Bacterial DNA is known to induce acute inflammatory responses. Bacterial DNA acts as a pathogen-associated molecular pattern by virtue of a 20-fold greater frequency of unmethylated CG dinucleotides found in microbial DNA versus vertebrate DNA. Cellular activation by deoxy-cytidylate-phosphate-deoxy-guanylate (CpG)-DNA occurs via the Toll/IL-1R signal pathway. TLR9 appears to be a major component of the CpG-DNA receptor, acting by direct binding to CpG-DNA.
The synthetic oligodeoxynucleotides (ODN) contain the proper CpG-DNA motif mimicing the immunostimulatory effects of bacterial DNA. The human optimal CpG motif GTCGTT differs from the optimal mouse CpG motif GACGTT. Non CpG-DNA has been shown to compete with CpG-DNA in in vitro stimulation experiments. This mouse CpG is a 20-mer ODN has the following sequence: 5′-tccatgacgttcctgatgct-3′. Regular letters represent phosphorothiorate linkage.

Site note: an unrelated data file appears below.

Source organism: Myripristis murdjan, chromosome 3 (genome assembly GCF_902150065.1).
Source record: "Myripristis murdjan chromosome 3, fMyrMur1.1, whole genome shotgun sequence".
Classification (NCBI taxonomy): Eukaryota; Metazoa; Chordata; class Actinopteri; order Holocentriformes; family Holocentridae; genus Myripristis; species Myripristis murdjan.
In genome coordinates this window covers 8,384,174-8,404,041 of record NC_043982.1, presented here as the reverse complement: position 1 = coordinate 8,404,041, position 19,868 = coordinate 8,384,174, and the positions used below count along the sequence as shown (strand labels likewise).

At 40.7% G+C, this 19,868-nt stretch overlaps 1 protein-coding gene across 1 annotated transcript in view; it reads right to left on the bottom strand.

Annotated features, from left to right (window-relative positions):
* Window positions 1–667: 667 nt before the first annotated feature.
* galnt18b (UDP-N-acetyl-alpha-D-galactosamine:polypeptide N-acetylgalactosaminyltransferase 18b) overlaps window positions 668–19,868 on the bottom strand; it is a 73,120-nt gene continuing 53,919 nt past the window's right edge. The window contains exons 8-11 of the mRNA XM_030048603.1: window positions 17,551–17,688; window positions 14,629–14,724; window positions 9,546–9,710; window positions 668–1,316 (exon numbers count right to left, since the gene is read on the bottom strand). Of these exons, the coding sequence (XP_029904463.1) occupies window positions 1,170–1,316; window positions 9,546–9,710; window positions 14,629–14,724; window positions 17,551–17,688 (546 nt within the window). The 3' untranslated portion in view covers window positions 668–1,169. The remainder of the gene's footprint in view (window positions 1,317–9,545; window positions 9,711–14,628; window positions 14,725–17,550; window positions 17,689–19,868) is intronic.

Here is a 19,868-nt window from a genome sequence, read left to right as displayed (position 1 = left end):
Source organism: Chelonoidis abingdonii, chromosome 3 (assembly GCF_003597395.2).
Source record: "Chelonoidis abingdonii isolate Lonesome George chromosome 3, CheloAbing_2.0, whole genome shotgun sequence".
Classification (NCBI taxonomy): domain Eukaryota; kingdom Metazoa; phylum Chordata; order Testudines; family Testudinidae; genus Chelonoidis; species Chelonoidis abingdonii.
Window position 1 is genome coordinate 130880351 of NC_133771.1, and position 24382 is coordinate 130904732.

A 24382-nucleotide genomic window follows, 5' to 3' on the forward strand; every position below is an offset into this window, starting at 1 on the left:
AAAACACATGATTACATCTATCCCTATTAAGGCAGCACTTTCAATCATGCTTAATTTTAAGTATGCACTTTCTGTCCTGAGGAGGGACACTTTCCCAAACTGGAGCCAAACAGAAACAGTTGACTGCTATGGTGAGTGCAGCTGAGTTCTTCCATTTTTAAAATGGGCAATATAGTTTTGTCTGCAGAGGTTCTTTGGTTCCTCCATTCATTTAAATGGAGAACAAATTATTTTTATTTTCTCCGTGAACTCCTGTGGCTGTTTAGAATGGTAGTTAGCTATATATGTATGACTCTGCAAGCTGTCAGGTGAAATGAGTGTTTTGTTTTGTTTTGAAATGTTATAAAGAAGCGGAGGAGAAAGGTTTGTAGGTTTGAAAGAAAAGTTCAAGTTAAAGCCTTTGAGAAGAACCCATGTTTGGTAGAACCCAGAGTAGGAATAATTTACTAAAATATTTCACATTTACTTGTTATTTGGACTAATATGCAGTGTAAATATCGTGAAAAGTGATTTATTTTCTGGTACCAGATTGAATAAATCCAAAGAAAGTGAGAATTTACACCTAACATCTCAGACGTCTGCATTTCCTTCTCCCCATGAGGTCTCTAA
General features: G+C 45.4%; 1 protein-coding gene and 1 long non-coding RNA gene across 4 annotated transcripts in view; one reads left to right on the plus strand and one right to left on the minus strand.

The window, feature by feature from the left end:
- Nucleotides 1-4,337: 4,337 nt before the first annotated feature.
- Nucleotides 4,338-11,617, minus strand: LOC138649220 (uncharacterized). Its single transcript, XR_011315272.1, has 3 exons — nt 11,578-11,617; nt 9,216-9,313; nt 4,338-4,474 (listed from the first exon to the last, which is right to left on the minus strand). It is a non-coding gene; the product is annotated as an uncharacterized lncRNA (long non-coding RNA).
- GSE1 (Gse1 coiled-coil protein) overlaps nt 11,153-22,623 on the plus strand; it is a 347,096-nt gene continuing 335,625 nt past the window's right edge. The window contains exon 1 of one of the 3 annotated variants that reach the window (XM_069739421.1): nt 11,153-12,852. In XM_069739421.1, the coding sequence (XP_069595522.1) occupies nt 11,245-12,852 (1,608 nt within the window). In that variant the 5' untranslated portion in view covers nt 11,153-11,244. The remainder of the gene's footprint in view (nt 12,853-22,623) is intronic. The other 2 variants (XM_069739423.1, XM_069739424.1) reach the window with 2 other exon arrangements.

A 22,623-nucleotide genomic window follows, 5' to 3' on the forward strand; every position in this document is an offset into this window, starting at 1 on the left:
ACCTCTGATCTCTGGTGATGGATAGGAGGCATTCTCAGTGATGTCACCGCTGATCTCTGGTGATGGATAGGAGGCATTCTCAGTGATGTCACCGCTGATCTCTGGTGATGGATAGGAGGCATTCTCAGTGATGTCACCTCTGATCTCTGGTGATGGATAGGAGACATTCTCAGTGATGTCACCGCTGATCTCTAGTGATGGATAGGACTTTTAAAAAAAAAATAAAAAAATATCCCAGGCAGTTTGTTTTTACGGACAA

FS: CpG-DNA can be used in biological assays in vitro to activate murine cells. For stimulation in vitro 0.01 to 10 μM can be used.
It is recommended that users test the reagent and determine their own optimal concentrations.